“Without the IGA, which is the only one like it in CMC’s district, we never would have had this discussion,” City Council Pres­i­dent Cari Hermacinski said. “The college has its own board entrusted to spend tax dollars in its district.”

In other action

Steamboat Springs City Council:

■ Unanimously passed a resolution appointing 14 people to its new Tax Policy Advisory Board

■ Voted, 4-2, to create an off-leash dog park at Rita Valentine Park, leaving out plans for off-leash dog walking at Spring Creek Park, with the exception of First Pond, where pet owners may exercise dogs on voice command. In a separate vote, they called for a study of increased fines for pet owners who don’t pick up after their dogs.

■ Voted unanimously to OK the city’s $50 million 2011 budget on first reading

■ Voted to table an ordinance amending the city’s lease with New West Inns for management of the Iron Horse Inn, until New West turns in all of the audit documents request by City Finance

Comments

cmc13 3 years, 11 months ago

Good to see Council use common sense on the Iron Horse debacle. The requested documents will shed light on shifty record keeping at New West or Comfort Inn. Don't understand why it is taking so long just to go through payroll records. Wonder if any property owners would like a Zero percent loan too. On a personal if I miss a payment, I'm getting tons of phone calls. Why did the city wait six months? Whe hasn't a certain council member returned phone calls (she must be busy) ? Or why isn't the paper looking into this corruption?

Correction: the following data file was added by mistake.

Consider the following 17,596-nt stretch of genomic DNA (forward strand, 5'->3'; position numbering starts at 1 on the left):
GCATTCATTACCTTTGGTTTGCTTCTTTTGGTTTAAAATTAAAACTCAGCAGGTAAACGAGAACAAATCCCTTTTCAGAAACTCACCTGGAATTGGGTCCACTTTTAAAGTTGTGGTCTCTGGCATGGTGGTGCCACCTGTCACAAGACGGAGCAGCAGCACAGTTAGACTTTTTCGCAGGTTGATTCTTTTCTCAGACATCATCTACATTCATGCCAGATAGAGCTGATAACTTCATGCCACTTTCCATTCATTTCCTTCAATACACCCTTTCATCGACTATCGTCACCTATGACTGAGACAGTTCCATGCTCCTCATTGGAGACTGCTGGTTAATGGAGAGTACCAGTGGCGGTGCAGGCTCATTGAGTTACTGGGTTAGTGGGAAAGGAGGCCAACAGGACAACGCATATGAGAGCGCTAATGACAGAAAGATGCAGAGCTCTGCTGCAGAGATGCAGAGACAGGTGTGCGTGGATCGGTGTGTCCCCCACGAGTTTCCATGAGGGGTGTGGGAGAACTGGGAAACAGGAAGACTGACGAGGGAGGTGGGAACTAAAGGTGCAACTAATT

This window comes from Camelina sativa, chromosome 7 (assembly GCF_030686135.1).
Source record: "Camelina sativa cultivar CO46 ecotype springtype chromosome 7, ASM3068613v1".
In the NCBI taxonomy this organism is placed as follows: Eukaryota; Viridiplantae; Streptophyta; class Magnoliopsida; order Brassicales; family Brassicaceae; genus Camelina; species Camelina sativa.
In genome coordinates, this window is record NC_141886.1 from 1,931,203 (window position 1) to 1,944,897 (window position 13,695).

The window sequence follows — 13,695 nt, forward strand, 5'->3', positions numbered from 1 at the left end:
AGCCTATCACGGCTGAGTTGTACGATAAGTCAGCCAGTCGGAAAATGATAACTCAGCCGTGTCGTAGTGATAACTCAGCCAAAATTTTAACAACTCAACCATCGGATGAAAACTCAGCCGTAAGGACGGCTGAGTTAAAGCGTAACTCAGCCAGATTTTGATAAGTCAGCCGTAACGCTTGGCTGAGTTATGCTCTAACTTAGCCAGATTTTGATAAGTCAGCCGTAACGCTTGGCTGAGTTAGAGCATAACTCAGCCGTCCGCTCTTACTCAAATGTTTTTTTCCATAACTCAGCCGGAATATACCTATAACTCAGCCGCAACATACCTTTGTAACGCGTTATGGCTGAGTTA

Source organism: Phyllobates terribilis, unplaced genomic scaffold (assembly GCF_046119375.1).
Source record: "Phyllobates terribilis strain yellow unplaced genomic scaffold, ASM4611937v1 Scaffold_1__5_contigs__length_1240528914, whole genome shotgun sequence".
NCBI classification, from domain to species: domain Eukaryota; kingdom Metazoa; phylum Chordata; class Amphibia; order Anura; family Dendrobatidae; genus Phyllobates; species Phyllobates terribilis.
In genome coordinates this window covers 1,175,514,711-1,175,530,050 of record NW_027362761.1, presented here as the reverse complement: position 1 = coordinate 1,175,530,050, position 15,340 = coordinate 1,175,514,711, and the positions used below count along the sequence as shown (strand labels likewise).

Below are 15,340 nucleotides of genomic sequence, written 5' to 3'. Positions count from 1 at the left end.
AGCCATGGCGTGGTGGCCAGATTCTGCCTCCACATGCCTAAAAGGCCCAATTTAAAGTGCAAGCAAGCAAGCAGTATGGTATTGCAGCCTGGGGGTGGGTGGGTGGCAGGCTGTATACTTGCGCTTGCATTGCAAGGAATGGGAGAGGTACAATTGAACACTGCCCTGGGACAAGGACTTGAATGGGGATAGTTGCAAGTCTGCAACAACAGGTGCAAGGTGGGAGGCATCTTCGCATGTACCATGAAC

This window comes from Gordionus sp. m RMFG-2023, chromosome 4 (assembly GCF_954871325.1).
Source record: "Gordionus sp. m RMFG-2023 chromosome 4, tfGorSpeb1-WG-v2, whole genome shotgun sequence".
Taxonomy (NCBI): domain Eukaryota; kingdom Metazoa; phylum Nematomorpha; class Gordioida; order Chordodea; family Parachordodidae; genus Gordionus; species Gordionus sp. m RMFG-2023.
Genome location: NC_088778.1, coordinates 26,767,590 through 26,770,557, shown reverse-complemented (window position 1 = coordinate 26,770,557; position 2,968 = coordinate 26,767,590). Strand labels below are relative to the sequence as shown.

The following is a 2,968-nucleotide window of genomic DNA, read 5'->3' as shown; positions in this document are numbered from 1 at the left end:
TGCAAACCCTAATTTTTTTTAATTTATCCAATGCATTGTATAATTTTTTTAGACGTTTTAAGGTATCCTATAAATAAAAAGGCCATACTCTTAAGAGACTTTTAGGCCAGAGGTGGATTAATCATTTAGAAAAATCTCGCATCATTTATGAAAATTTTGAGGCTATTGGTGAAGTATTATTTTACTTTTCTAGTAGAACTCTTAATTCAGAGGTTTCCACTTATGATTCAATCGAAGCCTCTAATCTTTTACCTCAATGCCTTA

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bob larson 3 years, 11 months ago

I do not know what the Comfort Inn has to do with this, but I do agree 100% with the fact that the city should not be giving them any type of loan. This deal is only to go to 6-30-11, and yet the city is letting them take 30 months to repay, while still letting New West profit from the operation. I think that something is not right on why New West can not provide documents to the city when requested in a timley manner. I salute the city for not moving forward until all documents are given, and it would be requested that stronger repayment terms be required since New West could make a strong profit this winter, then walk at the end of the current term and leave the city stuck with a bill for past rent if they were to file Chapter 7 or 11.

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cmc13 3 years, 11 months ago

Okay New West is the Comfort Inn (4Sale) and so is Iron Horse. Think the city is foolish enough thinking New West will pay back anything. Wonder why certain persons are being let go at Comfort and being replaced with Iron Horse employees. The audit hopefully will find certain employee records not paid in full. Has anyone wondered why other Property managements have not bid on the Iron Horse? Almost like the City and New West are a perfect match.